Revising Computerized Therapy for Wider Appeal Among Adolescents: Youth Perspectives on a Revised Version of SPARX
2020-06-08T22:04:34Z (GMT) by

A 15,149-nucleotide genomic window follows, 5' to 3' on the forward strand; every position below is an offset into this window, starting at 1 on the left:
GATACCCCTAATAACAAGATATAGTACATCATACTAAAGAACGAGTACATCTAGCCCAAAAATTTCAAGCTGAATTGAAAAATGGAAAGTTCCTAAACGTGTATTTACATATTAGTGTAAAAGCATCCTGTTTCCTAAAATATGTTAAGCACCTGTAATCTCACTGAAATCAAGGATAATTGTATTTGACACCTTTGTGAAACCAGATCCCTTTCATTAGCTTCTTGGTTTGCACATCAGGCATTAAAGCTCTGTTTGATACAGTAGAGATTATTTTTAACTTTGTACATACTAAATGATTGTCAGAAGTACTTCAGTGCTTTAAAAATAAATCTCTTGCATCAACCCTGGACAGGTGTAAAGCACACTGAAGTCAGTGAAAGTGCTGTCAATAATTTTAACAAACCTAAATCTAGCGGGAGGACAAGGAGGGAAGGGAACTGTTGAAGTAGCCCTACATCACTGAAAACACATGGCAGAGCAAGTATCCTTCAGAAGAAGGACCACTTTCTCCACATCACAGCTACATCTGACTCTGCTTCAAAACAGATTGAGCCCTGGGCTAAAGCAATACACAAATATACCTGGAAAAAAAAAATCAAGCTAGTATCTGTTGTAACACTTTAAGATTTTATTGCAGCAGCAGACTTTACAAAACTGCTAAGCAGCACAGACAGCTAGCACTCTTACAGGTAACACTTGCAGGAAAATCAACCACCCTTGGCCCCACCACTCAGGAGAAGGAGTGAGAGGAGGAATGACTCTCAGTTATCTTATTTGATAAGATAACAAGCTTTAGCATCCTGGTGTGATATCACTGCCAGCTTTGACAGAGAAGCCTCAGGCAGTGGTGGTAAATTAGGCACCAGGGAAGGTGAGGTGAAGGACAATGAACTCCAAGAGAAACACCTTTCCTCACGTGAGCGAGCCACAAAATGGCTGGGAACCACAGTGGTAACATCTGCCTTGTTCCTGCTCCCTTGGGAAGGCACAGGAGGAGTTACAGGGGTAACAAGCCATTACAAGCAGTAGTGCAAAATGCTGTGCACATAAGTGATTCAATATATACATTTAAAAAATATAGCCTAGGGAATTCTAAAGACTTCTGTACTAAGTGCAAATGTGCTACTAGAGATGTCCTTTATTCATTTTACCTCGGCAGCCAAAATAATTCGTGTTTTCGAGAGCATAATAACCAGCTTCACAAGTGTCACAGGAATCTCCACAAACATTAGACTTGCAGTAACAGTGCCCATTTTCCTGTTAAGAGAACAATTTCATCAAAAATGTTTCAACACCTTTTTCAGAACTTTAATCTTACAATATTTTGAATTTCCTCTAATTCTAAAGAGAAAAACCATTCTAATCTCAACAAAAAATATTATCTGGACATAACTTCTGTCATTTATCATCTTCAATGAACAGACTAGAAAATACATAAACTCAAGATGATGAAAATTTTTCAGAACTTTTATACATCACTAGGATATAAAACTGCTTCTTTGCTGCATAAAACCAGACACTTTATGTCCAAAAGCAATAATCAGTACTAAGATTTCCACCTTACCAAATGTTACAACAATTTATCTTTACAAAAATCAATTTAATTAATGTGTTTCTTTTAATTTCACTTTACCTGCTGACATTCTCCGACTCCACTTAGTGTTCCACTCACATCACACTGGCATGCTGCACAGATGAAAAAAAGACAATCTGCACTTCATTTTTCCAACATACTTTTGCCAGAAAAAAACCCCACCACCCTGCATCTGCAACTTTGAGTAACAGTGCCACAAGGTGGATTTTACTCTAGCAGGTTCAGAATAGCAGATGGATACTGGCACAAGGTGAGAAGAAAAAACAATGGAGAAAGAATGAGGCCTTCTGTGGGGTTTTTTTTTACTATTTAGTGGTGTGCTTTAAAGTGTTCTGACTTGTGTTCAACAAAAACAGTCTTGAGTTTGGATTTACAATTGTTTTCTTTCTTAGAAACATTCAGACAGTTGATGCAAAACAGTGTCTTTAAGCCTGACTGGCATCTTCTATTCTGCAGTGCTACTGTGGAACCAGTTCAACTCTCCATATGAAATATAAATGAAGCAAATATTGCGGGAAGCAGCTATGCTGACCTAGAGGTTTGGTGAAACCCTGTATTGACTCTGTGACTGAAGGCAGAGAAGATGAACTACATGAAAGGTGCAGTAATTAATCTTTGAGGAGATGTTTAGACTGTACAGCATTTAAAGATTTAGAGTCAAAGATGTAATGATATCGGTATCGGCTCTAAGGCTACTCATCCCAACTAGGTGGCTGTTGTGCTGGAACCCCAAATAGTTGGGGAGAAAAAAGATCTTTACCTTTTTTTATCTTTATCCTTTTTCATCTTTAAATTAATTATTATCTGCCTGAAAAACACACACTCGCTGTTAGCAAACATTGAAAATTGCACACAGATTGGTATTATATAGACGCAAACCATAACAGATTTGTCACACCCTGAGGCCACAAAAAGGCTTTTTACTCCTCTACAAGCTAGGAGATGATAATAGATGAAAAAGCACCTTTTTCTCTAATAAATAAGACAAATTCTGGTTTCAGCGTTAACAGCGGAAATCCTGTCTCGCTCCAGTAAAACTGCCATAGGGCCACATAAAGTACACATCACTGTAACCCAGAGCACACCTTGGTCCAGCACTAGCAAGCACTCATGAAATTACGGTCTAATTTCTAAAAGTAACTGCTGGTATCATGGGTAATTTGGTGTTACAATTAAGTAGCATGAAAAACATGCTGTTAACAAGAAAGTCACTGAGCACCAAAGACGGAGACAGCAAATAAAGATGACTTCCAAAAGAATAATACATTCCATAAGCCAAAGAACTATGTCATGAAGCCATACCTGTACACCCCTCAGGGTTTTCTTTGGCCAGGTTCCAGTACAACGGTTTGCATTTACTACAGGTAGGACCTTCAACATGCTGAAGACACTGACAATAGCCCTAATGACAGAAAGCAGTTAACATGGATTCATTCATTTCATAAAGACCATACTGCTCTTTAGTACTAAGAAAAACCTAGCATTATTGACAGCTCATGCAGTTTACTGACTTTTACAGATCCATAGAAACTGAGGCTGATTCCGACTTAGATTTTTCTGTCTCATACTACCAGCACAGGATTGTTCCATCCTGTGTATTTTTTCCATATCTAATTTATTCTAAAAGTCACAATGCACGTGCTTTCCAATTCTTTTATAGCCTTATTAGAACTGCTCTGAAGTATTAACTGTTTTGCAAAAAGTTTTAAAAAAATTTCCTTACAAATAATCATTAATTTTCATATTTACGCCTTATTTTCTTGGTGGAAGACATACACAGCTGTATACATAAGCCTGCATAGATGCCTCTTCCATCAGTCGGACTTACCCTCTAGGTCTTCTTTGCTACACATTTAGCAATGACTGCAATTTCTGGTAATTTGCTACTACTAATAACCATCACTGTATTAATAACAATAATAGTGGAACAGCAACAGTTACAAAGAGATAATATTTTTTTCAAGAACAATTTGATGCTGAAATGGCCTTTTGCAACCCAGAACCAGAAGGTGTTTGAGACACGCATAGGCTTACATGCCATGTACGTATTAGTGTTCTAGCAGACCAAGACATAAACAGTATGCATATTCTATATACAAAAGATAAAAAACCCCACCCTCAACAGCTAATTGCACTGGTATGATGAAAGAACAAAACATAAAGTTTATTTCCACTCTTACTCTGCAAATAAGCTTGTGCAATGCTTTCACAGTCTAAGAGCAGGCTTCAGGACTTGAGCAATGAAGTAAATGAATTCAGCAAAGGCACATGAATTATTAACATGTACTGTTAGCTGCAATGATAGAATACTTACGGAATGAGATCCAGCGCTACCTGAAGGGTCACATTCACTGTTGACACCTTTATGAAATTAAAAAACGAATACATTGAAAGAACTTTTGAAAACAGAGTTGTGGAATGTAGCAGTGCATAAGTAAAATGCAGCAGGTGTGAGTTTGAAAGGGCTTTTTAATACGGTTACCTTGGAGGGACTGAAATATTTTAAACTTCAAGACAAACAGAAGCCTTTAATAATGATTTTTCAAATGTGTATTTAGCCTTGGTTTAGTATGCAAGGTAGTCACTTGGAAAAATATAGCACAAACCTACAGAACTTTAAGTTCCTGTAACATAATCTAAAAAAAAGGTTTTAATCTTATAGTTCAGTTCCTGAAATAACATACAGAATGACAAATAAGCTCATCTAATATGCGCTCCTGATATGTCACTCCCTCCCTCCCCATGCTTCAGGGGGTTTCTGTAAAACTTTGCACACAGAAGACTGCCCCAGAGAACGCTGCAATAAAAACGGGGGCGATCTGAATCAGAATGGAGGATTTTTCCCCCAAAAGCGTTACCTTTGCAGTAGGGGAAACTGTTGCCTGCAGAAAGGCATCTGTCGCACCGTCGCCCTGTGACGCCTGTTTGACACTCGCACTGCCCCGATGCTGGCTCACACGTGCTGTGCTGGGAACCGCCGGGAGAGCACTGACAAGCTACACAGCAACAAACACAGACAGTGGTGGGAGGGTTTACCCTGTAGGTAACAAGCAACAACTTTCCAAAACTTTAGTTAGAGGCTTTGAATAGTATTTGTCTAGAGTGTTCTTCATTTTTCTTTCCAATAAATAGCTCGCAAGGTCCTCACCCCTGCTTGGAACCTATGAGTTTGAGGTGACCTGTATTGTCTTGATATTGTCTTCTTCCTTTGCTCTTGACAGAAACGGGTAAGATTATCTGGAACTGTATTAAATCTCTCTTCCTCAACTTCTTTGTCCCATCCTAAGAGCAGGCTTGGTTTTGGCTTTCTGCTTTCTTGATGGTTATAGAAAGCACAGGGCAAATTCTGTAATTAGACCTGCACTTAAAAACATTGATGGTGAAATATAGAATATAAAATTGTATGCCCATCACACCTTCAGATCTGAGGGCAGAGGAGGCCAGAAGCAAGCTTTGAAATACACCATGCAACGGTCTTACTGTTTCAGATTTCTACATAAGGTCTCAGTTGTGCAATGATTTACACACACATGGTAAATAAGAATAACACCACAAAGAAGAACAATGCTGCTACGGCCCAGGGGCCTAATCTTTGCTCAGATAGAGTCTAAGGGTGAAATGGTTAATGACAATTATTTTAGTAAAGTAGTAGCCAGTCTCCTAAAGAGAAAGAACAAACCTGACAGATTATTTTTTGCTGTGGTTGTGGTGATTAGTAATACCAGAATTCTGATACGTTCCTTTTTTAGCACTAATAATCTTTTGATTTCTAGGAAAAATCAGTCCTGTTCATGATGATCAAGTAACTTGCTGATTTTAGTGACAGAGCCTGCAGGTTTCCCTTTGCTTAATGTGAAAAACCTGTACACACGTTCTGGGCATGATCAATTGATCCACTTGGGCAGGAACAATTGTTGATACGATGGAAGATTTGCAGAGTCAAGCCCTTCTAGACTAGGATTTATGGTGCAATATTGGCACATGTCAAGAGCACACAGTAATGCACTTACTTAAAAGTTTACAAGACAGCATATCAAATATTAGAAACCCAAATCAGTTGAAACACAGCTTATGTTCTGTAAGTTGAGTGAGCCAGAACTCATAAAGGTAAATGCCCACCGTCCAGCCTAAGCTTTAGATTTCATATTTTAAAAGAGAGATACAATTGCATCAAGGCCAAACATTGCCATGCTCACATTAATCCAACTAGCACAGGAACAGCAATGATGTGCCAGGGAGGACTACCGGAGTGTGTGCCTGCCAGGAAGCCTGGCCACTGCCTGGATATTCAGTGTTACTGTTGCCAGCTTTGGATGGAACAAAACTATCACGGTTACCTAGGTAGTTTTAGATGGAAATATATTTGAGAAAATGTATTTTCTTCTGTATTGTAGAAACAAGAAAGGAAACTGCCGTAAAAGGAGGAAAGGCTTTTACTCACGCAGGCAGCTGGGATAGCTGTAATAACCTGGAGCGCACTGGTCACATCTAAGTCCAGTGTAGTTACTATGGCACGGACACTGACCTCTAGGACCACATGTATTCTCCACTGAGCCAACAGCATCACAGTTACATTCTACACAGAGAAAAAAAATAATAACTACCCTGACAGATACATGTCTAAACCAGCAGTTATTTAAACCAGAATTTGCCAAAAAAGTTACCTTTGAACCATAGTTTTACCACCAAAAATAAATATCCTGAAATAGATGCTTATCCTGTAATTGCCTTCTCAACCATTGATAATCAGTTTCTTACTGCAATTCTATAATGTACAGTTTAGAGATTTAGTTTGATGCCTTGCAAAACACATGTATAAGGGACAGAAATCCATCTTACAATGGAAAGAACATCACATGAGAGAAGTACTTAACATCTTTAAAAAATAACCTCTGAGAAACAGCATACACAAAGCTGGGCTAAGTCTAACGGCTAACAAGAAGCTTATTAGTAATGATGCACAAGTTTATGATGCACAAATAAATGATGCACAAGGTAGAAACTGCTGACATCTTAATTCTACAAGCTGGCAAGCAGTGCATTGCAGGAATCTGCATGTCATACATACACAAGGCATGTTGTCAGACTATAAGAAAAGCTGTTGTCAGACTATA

© Copyright © 2019 Fleming, Stasiak, Moselen, Hermansson-Webb, Shepherd, Lucassen, Bavin and Merry. Background: The way in which computerized therapy is presented may be important for its uptake. We aimed to explore adolescents’ views on the appeal of a tested computerized cognitive behavioral therapy (CCBT) for depression (SPARX), and a revised version (SPARX-R). The versions were similar but while SPARX is presented explicitly as a treatment for depression, SPARX-R is presented as providing skills that could be useful for young people for when they were depressed, down, angry, or stressed. Methods: We held 9 focus groups with a total of 79 adolescents (13–19 years old; 47 females; 34 New Zealand European; 22 Māori or Pacific; 60 reported having experienced feeling down or low for at least several days in a row). Groups viewed the opening sequences of SPARX and SPARX-R (in random order), then took part in a semi-structured discussion and completed a brief questionnaire. Responses were analyzed using a general inductive approach. Results: Participants considered both SPARX and SPARX-R useful and considered the stated purpose of the program to be important. Four themes contrasted the two approaches. The first, “naming depression is risky”, referred to perceptions that an explicit focus on depression could be off-putting, including for adolescents with depression. The second theme of “universality” reflected preferences for a universal approach as young people might not recognize that they were depressed, and all would benefit from the program. In contrast, “validation” reflected the view of a significant minority that naming depression could be validating for some. Finally, the theme of “choice” reflected a near-unanimously expressed preference for both options to be offered, allowing user choice. In questionnaire responses, 40 (68%) of participants preferred SPARX-R, 13 (18%) preferred SPARX, while 10 (14%) “didn’t mind”. Responses were similar among participants who reported that they had experienced at least a few days of low mood and those who had not. Conclusions: The way a CCBT program is presented may have implications for its appeal. The potential population impact of CCBT programs explicitly targeting depression and those targeting more universal feelings such as being stressed or feeling depressed should be explored for varied user groups.